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I have a PostgreSQL 9.3 table with multiple expression indexes defined. When I use explain to see which indexes are being used for my query, I am surprised to see that PostgreSQL is not using the index which most closely-matches the conditions in my WHERE clause. It appears to be a problem specific to expression indexes. Here is a sqlfiddle link which demonstrates the problem:

http://sqlfiddle.com/#!15/580e0/1

CREATE TABLE Table1
    ("a" int, "b" int, "c" int, "d" int)
;
CREATE index a ON Table1 (a);
CREATE index ab ON Table1 (a,b);
CREATE index bplus1 ON Table1 ((b+1));
CREATE index abplus1 ON Table1 ((a+1),(b+1));

The basic multi-column index ab is being used properly:

 explain select * from Table1 where a = 1 AND b = 1

    |                                                       QUERY PLAN |
    |------------------------------------------------------------------|
    | Index Scan using ab on table1  (cost=0.13..8.15 rows=1 width=16) |
    |                                Index Cond: ((a = 1) AND (b = 1)) |

However the similar multi-column expression index abplus1 isn't being used:

explain select * from Table1 where (a+1) = 2 AND (b+1) = 2


|                                                           QUERY PLAN |
|----------------------------------------------------------------------|
| Index Scan using bplus1 on table1  (cost=0.13..8.16 rows=1 width=16) |
|                                            Index Cond: ((b + 1) = 2) |
|                                                Filter: ((a + 1) = 2) |

The strange thing is that the more-specific index does get used if the single-column expression indexes are removed. See this example http://sqlfiddle.com/#!15/f4fda/1:

explain select * from Table1 where (a+1) = 2 AND (b+1) = 2


|                                                            QUERY PLAN |
|-----------------------------------------------------------------------|
| Index Scan using abplus1 on table1  (cost=0.14..8.15 rows=1 width=16) |
|                         Index Cond: (((a + 1) = 2) AND ((b + 1) = 2)) |

It looks to me like there is a conflict between the single-expression and the multi-expression indexes. The surprising thing is that there doesn't appear to be any such conflict when using basic (non-expression) indexes.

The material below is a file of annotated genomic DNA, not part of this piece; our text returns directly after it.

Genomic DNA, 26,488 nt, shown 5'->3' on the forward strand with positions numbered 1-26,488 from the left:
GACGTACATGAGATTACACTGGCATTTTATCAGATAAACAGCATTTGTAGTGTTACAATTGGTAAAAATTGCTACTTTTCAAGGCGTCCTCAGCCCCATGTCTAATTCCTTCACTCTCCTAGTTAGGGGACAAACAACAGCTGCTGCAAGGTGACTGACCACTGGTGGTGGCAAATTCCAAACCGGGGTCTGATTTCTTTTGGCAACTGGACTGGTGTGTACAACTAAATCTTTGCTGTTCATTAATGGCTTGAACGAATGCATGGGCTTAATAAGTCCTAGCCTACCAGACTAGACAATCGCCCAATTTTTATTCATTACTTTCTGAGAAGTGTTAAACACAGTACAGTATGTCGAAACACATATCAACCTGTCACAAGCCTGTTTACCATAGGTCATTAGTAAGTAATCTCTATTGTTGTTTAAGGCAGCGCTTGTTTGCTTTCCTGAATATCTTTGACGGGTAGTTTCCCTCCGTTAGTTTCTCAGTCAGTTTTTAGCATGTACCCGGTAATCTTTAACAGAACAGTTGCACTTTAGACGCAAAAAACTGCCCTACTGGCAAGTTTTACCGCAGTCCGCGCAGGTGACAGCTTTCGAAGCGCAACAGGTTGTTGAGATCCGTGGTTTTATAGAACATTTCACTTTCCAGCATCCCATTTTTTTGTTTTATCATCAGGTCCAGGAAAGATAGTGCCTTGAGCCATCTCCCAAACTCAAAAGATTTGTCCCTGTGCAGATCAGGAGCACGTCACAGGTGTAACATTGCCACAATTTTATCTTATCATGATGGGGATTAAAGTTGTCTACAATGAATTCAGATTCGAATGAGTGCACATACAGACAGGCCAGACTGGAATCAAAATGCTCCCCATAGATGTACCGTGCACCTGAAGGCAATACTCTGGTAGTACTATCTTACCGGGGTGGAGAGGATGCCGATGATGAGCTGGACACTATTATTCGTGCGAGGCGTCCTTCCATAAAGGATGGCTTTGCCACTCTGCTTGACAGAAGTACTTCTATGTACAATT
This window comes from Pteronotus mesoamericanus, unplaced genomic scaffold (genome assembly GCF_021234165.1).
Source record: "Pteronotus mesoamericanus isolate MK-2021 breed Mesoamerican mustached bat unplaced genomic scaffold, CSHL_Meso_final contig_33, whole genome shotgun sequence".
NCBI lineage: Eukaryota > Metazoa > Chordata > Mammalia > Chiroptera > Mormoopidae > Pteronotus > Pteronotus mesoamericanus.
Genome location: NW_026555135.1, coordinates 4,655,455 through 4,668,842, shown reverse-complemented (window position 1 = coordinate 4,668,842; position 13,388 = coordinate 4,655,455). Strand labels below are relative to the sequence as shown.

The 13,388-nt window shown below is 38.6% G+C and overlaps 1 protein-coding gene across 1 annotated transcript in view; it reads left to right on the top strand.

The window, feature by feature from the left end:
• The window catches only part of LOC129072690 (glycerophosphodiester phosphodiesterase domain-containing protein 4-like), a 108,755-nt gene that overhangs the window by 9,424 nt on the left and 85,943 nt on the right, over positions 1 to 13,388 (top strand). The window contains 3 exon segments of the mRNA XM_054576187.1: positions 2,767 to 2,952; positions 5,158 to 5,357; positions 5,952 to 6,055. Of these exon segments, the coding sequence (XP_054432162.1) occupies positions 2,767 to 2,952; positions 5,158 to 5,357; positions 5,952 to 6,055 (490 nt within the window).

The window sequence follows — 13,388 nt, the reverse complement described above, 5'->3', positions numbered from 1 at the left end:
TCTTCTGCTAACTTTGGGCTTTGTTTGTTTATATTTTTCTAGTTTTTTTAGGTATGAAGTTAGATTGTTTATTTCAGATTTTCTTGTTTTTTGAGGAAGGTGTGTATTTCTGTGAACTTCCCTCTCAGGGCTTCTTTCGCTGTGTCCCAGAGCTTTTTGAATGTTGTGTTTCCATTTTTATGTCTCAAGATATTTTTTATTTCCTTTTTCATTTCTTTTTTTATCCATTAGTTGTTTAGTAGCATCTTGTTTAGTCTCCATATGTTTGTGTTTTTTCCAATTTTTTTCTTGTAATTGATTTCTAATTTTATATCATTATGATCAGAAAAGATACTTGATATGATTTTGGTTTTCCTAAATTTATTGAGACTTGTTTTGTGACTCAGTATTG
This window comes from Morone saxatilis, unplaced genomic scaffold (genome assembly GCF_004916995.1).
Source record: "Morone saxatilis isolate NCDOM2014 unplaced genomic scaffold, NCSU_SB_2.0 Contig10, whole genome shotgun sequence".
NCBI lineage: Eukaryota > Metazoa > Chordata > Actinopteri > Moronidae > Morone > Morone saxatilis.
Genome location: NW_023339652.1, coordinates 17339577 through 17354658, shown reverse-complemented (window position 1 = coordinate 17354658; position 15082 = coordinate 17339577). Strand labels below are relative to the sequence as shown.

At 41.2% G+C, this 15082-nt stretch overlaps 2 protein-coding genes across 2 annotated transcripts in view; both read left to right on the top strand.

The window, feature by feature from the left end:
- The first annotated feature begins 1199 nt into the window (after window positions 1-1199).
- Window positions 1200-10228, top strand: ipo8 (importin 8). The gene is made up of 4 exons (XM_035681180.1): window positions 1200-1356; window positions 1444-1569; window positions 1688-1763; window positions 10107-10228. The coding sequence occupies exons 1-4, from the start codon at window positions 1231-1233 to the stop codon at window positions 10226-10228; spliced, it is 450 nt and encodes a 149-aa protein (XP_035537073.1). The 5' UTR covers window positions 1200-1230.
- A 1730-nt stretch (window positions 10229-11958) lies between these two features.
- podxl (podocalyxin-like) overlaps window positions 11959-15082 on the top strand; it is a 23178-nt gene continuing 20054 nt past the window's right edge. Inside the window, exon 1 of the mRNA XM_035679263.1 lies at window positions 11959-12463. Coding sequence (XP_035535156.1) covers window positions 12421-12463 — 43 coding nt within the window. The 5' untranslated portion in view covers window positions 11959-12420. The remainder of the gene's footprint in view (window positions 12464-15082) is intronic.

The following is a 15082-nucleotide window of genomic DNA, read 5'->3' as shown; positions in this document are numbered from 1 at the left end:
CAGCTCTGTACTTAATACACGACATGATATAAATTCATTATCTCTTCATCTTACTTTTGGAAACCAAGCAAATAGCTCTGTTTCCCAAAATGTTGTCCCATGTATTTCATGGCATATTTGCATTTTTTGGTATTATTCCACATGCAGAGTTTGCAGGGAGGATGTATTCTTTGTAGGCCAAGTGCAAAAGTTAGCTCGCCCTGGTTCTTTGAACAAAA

Is there anything that I can do to work around this problem? I would like to keep both of my expression indexes, as each one is well-suited for particular queries.

3

It looks to me like there is a conflict between the single-expression and the multi-expression indexes.

All applicable indexes are candidates, if that's what you mean by "conflict". But that's the extent of it. Postgres estimates execution time based on table and index statistics in combination with cost settings, and the best estimate wins.

If Postgres expects one of your two conditions to be selective enough, it will likely take a matching single-column index and filter possible (few!) false positives in a FILTER step with the second condition.

However, that is certainly not the case for the data distribution you mention in the comment:

20,000 rows. b=1 for 10,000, a=1 for 2. One row for a=1,b=1

@ypercube already demonstrated in his sqlfiddle that your test should use the multicolumn index. Even more so with the data distribution you describe.

If you provide the output of EXPLAIN (ANALYZE, BUFFERS) instead of just EXPLAIN, we might be able to see more. I would guess you didn't run ANALYZE after creating the expression index, which is required to update statistics. autovacuum will kick in after some time, but not fast enough if you run your test immediately after creating the index (and never for temporary tables!).

ANALYZE Table1;

Come to think of it, we (that is: you & me) solved this problem before:

Also related:

That aside, Postgres 9.3 is getting old. There have been 3 major release since. If you run into problems like this I suggest to test a current version and see if the problem is still there.

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